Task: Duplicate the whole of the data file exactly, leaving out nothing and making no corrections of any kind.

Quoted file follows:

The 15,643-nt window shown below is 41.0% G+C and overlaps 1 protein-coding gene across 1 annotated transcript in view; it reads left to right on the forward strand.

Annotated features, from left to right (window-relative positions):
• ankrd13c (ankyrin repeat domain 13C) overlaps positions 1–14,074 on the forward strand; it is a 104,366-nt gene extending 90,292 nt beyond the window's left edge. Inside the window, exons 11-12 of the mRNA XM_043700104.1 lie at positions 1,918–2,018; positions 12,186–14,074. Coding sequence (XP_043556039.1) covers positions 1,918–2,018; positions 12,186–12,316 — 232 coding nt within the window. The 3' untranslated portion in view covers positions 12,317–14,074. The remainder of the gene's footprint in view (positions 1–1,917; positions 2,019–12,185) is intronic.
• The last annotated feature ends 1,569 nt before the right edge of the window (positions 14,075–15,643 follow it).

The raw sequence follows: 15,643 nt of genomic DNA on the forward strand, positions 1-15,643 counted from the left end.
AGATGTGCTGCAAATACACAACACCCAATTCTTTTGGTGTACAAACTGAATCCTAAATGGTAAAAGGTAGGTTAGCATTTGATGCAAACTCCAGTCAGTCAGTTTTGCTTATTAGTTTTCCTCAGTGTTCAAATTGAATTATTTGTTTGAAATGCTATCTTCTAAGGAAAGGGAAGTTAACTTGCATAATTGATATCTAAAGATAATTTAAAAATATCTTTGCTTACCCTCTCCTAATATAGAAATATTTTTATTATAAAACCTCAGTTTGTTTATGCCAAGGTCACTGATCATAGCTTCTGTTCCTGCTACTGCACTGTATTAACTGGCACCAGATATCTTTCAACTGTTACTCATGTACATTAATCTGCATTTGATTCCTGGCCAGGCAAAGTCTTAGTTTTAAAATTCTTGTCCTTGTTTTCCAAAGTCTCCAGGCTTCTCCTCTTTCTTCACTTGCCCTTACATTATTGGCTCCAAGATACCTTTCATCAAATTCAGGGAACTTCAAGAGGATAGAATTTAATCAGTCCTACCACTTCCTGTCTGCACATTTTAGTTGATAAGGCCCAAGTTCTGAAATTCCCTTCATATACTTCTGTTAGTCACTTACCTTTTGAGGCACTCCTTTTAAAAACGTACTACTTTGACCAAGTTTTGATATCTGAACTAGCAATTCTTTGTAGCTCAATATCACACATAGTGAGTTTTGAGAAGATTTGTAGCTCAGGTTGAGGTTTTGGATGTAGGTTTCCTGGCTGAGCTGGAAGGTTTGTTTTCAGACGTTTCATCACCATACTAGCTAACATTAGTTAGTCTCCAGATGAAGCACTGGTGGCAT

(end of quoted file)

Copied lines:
The 15,643-nt window shown below is 41.0% G+C and overlaps 1 protein-coding gene across 1 annotated transcript in view; it reads left to right on the forward strand.

Annotated features, from left to right (window-relative positions):
• ankrd13c (ankyrin repeat domain 13C) overlaps positions 1–14,074 on the forward strand; it is a 104,366-nt gene extending 90,292 nt beyond the window's left edge. Inside the window, exons 11-12 of the mRNA XM_043700104.1 lie at positions 1,918–2,018; positions 12,186–14,074. Coding sequence (XP_043556039.1) covers positions 1,918–2,018; positions 12,186–12,316 — 232 coding nt within the window. The 3' untranslated portion in view covers positions 12,317–14,074. The remainder of the gene's footprint in view (positions 1–1,917; positions 2,019–12,185) is intronic.
• The last annotated feature ends 1,569 nt before the right edge of the window (positions 14,075–15,643 follow it).

The raw sequence follows: 15,643 nt of genomic DNA on the forward strand, positions 1-15,643 counted from the left end.
AGATGTGCTGCAAATACACAACACCCAATTCTTTTGGTGTACAAACTGAATCCTAAATGGTAAAAGGTAGGTTAGCATTTGATGCAAACTCCAGTCAGTCAGTTTTGCTTATTAGTTTTCCTCAGTGTTCAAATTGAATTATTTGTTTGAAATGCTATCTTCTAAGGAAAGGGAAGTTAACTTGCATAATTGATATCTAAAGATAATTTAAAAATATCTTTGCTTACCCTCTCCTAATATAGAAATATTTTTATTATAAAACCTCAGTTTGTTTATGCCAAGGTCACTGATCATAGCTTCTGTTCCTGCTACTGCACTGTATTAACTGGCACCAGATATCTTTCAACTGTTACTCATGTACATTAATCTGCATTTGATTCCTGGCCAGGCAAAGTCTTAGTTTTAAAATTCTTGTCCTTGTTTTCCAAAGTCTCCAGGCTTCTCCTCTTTCTTCACTTGCCCTTACATTATTGGCTCCAAGATACCTTTCATCAAATTCAGGGAACTTCAAGAGGATAGAATTTAATCAGTCCTACCACTTCCTGTCTGCACATTTTAGTTGATAAGGCCCAAGTTCTGAAATTCCCTTCATATACTTCTGTTAGTCACTTACCTTTTGAGGCACTCCTTTTAAAAACGTACTACTTTGACCAAGTTTTGATATCTGAACTAGCAATTCTTTGTAGCTCAATATCACACATAGTGAGTTTTGAGAAGATTTGTAGCTCAGGTTGAGGTTTTGGATGTAGGTTTCCTGGCTGAGCTGGAAGGTTTGTTTTCAGACGTTTCATCACCATACTAGCTAACATTAGTTAGTCTCCAGATGAAGCACTGGTGGCAT